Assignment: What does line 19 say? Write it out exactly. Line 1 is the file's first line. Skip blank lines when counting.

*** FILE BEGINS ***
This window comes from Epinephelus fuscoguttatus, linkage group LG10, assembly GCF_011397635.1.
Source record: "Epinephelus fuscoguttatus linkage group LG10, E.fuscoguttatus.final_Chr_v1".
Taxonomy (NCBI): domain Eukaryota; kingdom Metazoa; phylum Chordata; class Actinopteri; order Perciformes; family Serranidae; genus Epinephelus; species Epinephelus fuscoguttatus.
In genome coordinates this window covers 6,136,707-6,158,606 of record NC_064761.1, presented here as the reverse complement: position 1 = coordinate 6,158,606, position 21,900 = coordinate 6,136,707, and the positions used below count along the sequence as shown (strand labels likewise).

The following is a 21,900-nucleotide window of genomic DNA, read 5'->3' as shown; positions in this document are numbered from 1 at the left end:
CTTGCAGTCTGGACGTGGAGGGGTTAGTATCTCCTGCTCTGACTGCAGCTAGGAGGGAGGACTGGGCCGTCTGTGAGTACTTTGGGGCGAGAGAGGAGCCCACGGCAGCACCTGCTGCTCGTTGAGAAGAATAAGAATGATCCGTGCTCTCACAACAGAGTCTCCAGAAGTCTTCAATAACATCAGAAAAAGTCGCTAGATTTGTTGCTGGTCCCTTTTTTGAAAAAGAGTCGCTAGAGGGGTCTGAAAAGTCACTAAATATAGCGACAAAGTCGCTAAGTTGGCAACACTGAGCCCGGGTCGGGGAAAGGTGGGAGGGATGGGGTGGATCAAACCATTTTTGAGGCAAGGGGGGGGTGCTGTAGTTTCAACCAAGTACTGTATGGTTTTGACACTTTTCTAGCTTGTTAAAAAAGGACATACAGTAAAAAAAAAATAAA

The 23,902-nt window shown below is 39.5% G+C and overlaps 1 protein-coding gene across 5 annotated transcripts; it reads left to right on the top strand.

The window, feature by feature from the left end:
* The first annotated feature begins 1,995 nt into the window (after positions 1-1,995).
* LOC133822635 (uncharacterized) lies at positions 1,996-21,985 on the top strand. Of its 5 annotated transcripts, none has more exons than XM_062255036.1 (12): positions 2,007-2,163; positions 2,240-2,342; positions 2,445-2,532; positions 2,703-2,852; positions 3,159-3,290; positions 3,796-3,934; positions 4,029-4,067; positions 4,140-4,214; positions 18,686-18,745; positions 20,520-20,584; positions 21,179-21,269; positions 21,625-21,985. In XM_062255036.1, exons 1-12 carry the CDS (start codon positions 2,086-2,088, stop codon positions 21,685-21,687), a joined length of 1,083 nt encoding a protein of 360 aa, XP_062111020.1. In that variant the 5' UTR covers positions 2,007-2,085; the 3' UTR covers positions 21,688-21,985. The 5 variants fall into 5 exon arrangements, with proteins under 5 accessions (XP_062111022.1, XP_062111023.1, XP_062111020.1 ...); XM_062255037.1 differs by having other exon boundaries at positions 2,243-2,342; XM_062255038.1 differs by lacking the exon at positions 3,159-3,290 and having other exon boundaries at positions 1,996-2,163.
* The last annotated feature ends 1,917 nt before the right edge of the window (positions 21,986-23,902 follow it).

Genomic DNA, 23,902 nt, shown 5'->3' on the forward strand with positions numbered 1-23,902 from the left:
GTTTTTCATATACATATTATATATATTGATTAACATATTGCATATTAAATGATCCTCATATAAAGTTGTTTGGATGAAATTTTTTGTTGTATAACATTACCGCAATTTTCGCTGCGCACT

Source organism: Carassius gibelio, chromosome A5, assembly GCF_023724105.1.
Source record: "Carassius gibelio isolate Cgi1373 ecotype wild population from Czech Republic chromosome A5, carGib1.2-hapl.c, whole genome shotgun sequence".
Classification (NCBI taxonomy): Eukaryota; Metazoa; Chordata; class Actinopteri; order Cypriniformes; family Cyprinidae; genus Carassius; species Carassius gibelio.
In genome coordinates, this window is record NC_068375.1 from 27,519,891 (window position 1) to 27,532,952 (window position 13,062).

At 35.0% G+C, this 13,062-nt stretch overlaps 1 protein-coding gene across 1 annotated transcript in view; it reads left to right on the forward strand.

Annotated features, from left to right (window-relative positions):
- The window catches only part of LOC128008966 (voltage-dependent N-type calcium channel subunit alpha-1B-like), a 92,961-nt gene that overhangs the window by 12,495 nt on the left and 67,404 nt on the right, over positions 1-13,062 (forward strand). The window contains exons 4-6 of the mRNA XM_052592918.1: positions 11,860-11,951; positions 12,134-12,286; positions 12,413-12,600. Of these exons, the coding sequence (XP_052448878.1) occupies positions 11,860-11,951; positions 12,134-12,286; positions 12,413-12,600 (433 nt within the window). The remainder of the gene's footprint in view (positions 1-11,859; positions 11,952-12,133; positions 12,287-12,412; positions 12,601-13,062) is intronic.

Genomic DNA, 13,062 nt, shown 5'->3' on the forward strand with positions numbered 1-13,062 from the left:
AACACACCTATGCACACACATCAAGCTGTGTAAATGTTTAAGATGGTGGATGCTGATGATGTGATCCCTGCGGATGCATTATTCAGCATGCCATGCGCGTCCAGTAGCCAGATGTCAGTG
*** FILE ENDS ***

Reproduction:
Annotated features, from left to right (window-relative positions):